If you used a video editor such as iMovie or Movie Maker, or created the video in another application, the best thing you can do is to change the settings to a lower quality when you export your video.
If you’re unable to do this, you can use a program to transcode the video file you’ve already got. Widows users can download Handbrake (instructions are below), which is open source. Mac users can use QuickTime Player, which comes as part of macOS.
macOS – QuickTime Player
- Open QuickTime Player (found in your Applications folder), then open the video you want to compress.
- From the File menu, click Export As, then 480p.
- Navigate to where you want to save the file (eg Desktop), and choose the filename you want to Export As, then click Save
- The export window will appear showing you how long is left.
Windows – Handbrake
Open the video file
When you open Handbrake, you can open a file by clicking on the icon on the left, or drag and drop a file into the right hand side of the window
Select a preset
- Click the Preset dropdown, then click General, then click Fast 576p25
- Click on the Video tab, then make sure that the Framerate (FPS) dropdown has Same as source selected (if it doesnt, you can find it as the top option on the dropdown list)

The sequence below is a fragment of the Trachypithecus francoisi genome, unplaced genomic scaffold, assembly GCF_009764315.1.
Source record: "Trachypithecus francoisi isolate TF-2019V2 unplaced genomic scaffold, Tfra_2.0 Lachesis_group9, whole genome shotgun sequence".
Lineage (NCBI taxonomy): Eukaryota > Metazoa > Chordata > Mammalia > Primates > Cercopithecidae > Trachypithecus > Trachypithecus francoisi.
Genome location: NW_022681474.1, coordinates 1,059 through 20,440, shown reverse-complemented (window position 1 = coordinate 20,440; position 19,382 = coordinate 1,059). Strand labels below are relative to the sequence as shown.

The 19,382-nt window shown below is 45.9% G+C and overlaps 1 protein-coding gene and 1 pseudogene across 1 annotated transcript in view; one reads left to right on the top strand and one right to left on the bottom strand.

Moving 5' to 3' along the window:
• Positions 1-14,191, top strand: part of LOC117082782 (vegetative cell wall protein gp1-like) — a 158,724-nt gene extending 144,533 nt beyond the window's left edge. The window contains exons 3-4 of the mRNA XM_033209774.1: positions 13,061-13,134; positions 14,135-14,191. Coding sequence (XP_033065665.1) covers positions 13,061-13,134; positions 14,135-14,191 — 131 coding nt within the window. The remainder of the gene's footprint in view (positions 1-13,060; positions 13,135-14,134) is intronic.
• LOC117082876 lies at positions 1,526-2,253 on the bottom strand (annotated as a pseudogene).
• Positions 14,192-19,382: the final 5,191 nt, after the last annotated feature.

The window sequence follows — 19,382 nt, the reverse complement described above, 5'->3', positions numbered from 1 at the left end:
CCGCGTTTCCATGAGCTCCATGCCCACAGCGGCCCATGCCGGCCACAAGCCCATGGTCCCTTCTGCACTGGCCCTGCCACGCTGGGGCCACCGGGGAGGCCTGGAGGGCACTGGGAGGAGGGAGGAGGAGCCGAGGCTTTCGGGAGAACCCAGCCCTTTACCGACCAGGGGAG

Select a destination
Click Browse at the bottom of the Handbrake window to select where to save the converted file. If you’ll be doing more conversions in future, you can set the default location in Handbrake’s options.
Click Tools, Preferences, and then Output Files where you can set the default directory to save the converted files.
In the toolbar, click Start Encode . You’ll see the progress at the bottom of the window
This may take a while depending on the type & length of video, and the speed of your computer. You might want to go and make a cup of tea ☕.
When the encode is finished, you should have a much smaller file which you will be able to upload to Kaltura. The original file, from a digital camera, is on the left and the file transcoded in Handbrake is on the right
If you’re converting videos from your mobile phones, you might not get the same levels of compression (as mobiles already compress their video), but it should be enough for you to successfully upload to Kaltura.